Building on a Desert—Masdar City
A desert doesn’t seem the most likely place to build a city, much less an environmentally-sustainable one. However, that’s just what the government of Abu Dhabi had in mind in 2006 when they envisioned a solar- and wind-powered, minimal footprint, and automobile-free development to be called Masdar City.
Norman Foster, master architect and founder of Foster + Partners, partnered with Sheikh Mohammed bin Zayed al-Nahyan, Abu Dhabi’s crown prince ruler, was uber-qualified to lead this project; with a portfolio of breathtaking buildings—including HSBC in Hong Kong (1986) and Commerzbank Headquarters in Frankfurt (1997), and a list of over twenty of the most prestigious awards in architecture, no other firm could fit the bill as perfectly.
There has been a myriad of steps in a project of this size, even without taking into consideration the fact that it was being built on a desert. It was a new journey, one that had never been done on such a large scale before. The process has not been without its challenges, and the work is still in progress.
Birth of a Desert Community
The world population is booming, with no deceleration in sight. Along with this growth comes a strain on the earth’s resources. With an exorbitant amount of oil (and money) in their pockets, and an innovative mindset, UAE leadership was perfectly suited to take on a dream of this size. Sustainability often comes with a hefty price tag, so UAE is the ideal location to test out technological advances, without the fear of (quickly) running out of funding.
The theory for a sustainable community was (and continues to be) supported by the Crown Prince of Abu Dhabi (and his Masdar Institute), and with a model of urbanization, where preservation of cultures and societies is achieved with urban environmentalism, utilizing technology to minimize resource use and maximize innovation, and where 2.3 miles would house 40,000 residents and provide employment for 50,000 more.
An impressive list of technologies, unified together in a comprehensive project, was planned, including:
- Personal Rapid Transit pods (PRTs), eliminating internal-combustion automobiles
- Large-scale recycling plant
- Photovoltaic arrays on outskirts of community (original plans called for pricier solar-collecting roofs)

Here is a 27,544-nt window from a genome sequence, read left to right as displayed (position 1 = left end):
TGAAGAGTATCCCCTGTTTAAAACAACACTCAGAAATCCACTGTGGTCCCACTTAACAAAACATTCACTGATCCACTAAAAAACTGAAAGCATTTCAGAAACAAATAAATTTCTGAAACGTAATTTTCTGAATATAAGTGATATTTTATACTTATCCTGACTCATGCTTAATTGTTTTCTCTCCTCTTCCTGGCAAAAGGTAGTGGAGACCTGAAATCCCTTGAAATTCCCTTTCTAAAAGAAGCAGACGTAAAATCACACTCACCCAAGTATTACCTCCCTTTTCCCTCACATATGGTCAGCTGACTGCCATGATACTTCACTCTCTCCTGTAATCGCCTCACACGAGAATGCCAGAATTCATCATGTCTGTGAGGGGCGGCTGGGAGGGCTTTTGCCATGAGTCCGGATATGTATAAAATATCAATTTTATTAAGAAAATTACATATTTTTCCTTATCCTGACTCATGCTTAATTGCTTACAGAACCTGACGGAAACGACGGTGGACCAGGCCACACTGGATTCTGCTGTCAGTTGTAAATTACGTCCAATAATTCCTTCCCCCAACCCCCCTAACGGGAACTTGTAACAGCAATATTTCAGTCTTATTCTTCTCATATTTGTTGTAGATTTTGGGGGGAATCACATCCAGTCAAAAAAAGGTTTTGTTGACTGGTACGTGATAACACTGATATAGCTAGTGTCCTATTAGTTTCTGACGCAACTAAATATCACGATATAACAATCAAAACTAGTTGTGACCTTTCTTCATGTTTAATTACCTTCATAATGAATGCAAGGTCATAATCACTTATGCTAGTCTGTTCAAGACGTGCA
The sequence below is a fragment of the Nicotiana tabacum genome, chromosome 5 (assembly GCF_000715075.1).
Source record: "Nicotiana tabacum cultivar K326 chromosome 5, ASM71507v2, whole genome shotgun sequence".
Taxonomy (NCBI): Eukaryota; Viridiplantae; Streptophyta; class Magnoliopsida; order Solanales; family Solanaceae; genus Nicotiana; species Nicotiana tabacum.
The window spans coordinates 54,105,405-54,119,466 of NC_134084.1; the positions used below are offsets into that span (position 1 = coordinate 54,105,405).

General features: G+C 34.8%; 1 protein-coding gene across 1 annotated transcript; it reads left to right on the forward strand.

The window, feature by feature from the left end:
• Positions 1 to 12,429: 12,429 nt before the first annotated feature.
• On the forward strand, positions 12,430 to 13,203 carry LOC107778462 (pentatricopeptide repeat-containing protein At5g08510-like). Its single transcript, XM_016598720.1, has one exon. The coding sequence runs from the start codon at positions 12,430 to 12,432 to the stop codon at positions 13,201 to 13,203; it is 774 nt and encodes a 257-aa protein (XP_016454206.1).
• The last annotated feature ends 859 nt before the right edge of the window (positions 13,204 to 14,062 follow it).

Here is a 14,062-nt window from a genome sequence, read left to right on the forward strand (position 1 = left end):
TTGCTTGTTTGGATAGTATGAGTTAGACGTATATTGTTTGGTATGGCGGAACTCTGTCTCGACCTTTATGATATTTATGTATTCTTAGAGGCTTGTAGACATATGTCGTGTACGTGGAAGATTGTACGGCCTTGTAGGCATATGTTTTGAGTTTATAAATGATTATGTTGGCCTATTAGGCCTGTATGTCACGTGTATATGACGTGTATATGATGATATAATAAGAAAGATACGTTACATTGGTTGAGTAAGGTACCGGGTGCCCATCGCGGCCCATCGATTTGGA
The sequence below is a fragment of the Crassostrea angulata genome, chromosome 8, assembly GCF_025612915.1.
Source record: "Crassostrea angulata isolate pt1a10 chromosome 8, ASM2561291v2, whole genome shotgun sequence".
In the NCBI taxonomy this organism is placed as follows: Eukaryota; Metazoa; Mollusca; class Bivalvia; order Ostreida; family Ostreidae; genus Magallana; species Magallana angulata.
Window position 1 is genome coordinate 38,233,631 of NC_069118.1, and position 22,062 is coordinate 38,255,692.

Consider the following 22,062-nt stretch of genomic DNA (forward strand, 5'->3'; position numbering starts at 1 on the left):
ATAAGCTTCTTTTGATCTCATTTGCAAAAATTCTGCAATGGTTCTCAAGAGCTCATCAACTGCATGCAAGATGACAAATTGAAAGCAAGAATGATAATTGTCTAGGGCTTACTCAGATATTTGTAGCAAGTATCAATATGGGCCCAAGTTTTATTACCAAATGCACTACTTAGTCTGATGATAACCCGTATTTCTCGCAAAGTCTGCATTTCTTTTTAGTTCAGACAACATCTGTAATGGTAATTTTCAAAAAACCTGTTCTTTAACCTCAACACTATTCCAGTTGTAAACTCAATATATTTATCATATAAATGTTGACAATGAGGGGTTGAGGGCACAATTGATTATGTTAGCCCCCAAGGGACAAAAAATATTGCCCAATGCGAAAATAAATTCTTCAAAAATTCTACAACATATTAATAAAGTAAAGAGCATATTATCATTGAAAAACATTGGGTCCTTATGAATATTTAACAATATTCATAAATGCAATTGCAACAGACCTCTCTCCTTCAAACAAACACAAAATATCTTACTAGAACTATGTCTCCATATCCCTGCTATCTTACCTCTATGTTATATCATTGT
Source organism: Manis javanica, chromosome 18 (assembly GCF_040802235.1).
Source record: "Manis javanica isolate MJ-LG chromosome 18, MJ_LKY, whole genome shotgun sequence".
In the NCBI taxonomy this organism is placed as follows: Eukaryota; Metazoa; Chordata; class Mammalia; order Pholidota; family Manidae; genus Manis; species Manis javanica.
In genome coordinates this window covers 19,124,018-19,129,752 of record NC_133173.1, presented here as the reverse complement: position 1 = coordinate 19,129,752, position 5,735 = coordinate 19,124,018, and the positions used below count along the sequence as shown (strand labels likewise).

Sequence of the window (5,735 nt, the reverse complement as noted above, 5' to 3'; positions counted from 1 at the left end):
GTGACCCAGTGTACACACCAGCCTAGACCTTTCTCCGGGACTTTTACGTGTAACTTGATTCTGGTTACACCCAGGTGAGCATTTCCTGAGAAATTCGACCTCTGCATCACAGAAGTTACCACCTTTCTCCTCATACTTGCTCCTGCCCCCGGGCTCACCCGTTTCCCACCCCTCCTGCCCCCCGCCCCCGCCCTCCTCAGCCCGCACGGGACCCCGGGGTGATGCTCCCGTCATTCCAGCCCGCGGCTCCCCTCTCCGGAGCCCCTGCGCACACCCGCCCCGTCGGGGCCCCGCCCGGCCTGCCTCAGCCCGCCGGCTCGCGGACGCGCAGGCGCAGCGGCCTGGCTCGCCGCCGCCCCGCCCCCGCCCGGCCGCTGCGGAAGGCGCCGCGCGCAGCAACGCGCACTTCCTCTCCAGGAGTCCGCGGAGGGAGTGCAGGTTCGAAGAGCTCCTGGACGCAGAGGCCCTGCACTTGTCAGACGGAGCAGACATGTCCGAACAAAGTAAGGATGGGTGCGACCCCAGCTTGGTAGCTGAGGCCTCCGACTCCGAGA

- Concentrated solar power–Masdar solar plan is one of the biggest solar projects on earth
- Aggressive water-use monitoring (desalination plans were scrapped due to cost)
Immediately, some successes could be seen. In 2010, photovoltaic generated 20 times more energy as electricity, and wind, 100 times. However, shortly after going online, Chinese companies flooded the market with photovoltaic panels, reducing the cost advantage of concentrated solar. This is one example of how technologies have advanced before the previous one could be brought into full use.
The design of the PRT system was (several) downsized; the numbers didn’t flow. The cost to build the city to allow for the underground navigation system was too steep. Instead, electric buses are envisioned for the future.
One by-product from the give-and-take of the Masdar City plan is the sheer number of technological laboratories and students hard at work within the community. The race to discover, harness, and improve renewable resources has led to innovation of a myriad of technological advances, including artificial intelligence and Nano-materials. The level of discovery is overwhelming.
Looking Back, and Ahead
Today, Masdar City is not home to 40,000 residents, nor are 50,000 commuters arriving, riding in PRTs to travel about the 2.3 square mile city. However, it has not been abandoned. Students of Masdar Institute work feverishly inside community structures, still inspired by the dream Sheikh Mohammed bin Zayed al-Nahyan and his team had for a sustainable community. Their work has not been “for naught”, as the architectural firm Foster & Partners have been contacted by other leaders around the world, interested in creating their own version of a sustainable community. Masdar is both a success and a failure, representing the innovative spirit and speedy technological advances which blossom in the desert of UAE.